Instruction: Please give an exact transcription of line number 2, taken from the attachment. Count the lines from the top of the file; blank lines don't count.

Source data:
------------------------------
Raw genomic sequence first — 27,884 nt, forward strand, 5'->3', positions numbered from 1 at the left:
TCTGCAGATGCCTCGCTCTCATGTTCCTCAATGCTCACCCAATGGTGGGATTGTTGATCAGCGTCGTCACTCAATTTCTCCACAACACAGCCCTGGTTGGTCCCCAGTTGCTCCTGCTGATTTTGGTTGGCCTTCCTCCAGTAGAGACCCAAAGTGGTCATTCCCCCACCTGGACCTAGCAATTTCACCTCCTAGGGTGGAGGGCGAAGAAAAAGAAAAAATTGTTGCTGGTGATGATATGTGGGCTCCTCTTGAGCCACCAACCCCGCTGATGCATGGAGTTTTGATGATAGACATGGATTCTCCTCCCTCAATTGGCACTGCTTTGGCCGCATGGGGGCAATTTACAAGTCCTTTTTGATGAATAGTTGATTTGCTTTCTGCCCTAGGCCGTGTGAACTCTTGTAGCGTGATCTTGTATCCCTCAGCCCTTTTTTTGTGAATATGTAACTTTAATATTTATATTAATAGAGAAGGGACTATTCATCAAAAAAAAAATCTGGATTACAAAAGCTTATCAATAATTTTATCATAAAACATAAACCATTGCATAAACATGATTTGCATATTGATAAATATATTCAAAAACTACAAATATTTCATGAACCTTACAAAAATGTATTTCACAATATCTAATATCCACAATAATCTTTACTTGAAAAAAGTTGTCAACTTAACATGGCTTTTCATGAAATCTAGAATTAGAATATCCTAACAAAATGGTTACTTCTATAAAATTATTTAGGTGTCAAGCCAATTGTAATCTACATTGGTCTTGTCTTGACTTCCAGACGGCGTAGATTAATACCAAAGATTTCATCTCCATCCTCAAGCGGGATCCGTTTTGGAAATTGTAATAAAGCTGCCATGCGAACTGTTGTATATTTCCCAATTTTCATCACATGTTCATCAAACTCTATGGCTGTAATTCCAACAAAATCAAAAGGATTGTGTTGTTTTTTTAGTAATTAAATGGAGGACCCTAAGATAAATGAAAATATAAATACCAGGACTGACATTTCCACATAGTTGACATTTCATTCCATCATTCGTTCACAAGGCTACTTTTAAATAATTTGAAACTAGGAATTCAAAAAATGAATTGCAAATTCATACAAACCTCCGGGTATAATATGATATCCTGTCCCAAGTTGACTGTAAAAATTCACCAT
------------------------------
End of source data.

TCTGCAGATGCCTCGCTCTCATGTTCCTCAATGCTCACCCAATGGTGGGATTGTTGATCAGCGTCGTCACTCAATTTCTCCACAACACAGCCCTGGTTGGTCCCCAGTTGCTCCTGCTGATTTTGGTTGGCCTTCCTCCAGTAGAGACCCAAAGTGGTCATTCCCCCACCTGGACCTAGCAATTTCACCTCCTAGGGTGGAGGGCGAAGAAAAAGAAAAAATTGTTGCTGGTGATGATATGTGGGCTCCTCTTGAGCCACCAACCCCGCTGATGCATGGAGTTTTGATGATAGACATGGATTCTCCTCCCTCAATTGGCACTGCTTTGGCCGCATGGGGGCAATTTACAAGTCCTTTTTGATGAATAGTTGATTTGCTTTCTGCCCTAGGCCGTGTGAACTCTTGTAGCGTGATCTTGTATCCCTCAGCCCTTTTTTTGTGAATATGTAACTTTAATATTTATATTAATAGAGAAGGGACTATTCATCAAAAAAAAAATCTGGATTACAAAAGCTTATCAATAATTTTATCATAAAACATAAACCATTGCATAAACATGATTTGCATATTGATAAATATATTCAAAAACTACAAATATTTCATGAACCTTACAAAAATGTATTTCACAATATCTAATATCCACAATAATCTTTACTTGAAAAAAGTTGTCAACTTAACATGGCTTTTCATGAAATCTAGAATTAGAATATCCTAACAAAATGGTTACTTCTATAAAATTATTTAGGTGTCAAGCCAATTGTAATCTACATTGGTCTTGTCTTGACTTCCAGACGGCGTAGATTAATACCAAAGATTTCATCTCCATCCTCAAGCGGGATCCGTTTTGGAAATTGTAATAAAGCTGCCATGCGAACTGTTGTATATTTCCCAATTTTCATCACATGTTCATCAAACTCTATGGCTGTAATTCCAACAAAATCAAAAGGATTGTGTTGTTTTTTTAGTAATTAAATGGAGGACCCTAAGATAAATGAAAATATAAATACCAGGACTGACATTTCCACATAGTTGACATTTCATTCCATCATTCGTTCACAAGGCTACTTTTAAATAATTTGAAACTAGGAATTCAAAAAATGAATTGCAAATTCATACAAACCTCCGGGTATAATATGATATCCTGTCCCAAGTTGACTGTAAAAATTCACCAT